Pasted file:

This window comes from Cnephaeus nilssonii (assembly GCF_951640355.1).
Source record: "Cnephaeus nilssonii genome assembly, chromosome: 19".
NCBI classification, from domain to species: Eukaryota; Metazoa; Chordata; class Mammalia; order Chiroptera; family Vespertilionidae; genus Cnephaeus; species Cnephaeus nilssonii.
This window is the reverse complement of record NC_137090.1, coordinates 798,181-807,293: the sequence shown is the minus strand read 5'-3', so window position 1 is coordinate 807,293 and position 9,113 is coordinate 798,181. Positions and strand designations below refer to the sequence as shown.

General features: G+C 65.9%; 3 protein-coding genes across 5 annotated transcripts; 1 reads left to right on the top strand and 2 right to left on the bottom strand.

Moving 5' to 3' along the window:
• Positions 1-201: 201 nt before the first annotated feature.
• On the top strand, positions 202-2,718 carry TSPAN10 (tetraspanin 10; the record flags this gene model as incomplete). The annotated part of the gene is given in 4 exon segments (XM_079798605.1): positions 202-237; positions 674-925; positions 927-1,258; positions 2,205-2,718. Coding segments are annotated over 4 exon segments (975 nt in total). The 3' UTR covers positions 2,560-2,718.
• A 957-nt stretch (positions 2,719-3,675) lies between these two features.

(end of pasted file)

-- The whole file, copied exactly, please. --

This window comes from Cnephaeus nilssonii (assembly GCF_951640355.1).
Source record: "Cnephaeus nilssonii genome assembly, chromosome: 19".
NCBI classification, from domain to species: Eukaryota; Metazoa; Chordata; class Mammalia; order Chiroptera; family Vespertilionidae; genus Cnephaeus; species Cnephaeus nilssonii.
This window is the reverse complement of record NC_137090.1, coordinates 798,181-807,293: the sequence shown is the minus strand read 5'-3', so window position 1 is coordinate 807,293 and position 9,113 is coordinate 798,181. Positions and strand designations below refer to the sequence as shown.

General features: G+C 65.9%; 3 protein-coding genes across 5 annotated transcripts; 1 reads left to right on the top strand and 2 right to left on the bottom strand.

Moving 5' to 3' along the window:
• Positions 1-201: 201 nt before the first annotated feature.
• On the top strand, positions 202-2,718 carry TSPAN10 (tetraspanin 10; the record flags this gene model as incomplete). The annotated part of the gene is given in 4 exon segments (XM_079798605.1): positions 202-237; positions 674-925; positions 927-1,258; positions 2,205-2,718. Coding segments are annotated over 4 exon segments (975 nt in total). The 3' UTR covers positions 2,560-2,718.
• A 957-nt stretch (positions 2,719-3,675) lies between these two features.